There seems little doubt that Latvia is pursuing a nationalities policy which, if adopted anywhere else, would be the object of universal condemnation. There is effectively no criticism at all of this full-frontal assault on the established rights of a sizeable and historic population. Instead, Latvia continues to receive support for its policies. Estonia is in a similar position. There, a similar version of the same law is being introduced, albeit with a longer transitional period. BHHRG interviewed a former director of the Russian Cultural Centre in Tallinn, Arkady Prisjazny. Married to an Estonian, Prisjazny said that there was simply no dialogue between the Estonians and the Russians in Estonia. He quoted examples of aggressive anti-Russian sentiment being expressed by government officials, such as when on 29th January 2002 the new head of the secret police said that the country’s primary goal was to get rid of the “Russian spectre”.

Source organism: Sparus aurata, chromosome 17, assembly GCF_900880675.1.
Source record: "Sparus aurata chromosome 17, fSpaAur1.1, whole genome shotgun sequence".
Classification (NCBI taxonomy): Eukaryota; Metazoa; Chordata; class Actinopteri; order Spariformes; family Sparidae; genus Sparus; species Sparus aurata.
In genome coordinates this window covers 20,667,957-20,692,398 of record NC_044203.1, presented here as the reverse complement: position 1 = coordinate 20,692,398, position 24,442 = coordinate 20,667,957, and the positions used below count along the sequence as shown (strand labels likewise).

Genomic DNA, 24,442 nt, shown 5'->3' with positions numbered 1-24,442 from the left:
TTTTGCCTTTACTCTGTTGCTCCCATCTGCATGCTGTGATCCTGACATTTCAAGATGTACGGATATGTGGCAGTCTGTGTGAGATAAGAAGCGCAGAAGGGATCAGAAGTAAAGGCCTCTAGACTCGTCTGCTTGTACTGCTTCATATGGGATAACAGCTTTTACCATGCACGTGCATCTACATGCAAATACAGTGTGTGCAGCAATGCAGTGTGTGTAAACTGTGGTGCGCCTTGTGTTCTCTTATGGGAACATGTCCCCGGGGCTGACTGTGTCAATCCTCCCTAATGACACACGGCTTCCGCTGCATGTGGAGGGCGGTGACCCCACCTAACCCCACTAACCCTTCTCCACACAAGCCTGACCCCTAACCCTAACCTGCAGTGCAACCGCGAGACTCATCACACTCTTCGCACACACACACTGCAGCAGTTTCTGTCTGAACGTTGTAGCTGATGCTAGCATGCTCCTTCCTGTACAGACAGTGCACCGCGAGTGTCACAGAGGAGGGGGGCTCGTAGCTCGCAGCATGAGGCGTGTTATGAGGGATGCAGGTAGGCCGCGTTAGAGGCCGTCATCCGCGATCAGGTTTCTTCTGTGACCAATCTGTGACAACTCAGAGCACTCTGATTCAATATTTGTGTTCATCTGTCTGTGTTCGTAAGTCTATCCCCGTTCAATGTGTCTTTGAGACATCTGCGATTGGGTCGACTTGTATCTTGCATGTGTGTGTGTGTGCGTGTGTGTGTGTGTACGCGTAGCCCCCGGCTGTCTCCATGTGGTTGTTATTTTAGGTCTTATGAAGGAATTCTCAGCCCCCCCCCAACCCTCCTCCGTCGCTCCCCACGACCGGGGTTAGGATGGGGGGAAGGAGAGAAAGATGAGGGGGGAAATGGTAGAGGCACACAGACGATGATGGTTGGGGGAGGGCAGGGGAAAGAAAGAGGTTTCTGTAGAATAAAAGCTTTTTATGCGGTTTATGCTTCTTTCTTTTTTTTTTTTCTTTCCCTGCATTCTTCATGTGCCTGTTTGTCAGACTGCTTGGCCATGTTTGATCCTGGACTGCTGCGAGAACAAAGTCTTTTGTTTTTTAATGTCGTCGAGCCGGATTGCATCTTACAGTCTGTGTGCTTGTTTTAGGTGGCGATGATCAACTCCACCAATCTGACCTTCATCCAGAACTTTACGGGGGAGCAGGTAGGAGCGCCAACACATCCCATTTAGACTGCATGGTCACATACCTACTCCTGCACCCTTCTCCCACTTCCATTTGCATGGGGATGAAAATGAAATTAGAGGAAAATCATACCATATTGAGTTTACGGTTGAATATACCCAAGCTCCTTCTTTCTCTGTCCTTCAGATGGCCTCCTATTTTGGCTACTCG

Although their rights are under attack, Latvia's Russian minority is ignored by the international community. During the whole period of so-called democratic “transition” in Eastern Europe, minority rights have been a growth industry for international human rights activists. They have received special attention in the Balkans, where national minorities have been at the heart of international interference in the region since the treaty of Versailles. In Macedonia, in Romania and in Serbia the issue of minority rights - especially the right to education in the minority mother tongue - has frequently been at the forefront of political debate. So great is the importance attached to them, indeed, that in the case of Serbia, the changing of the school history curriculum in Kosovo in 1989 to include more Serbian history, and less of the history of neighbouring Albania, was seriously advanced as one of the casus belli for the Albanian uprising ten years later. In Macedonia, from 2000, the failure of the Macedonian state to recognise the freelance Albanian-language University of Tetovo was also used as an excuse to start an armed rebellion – a rebellion which was tolerated and perhaps even encouraged by the international community.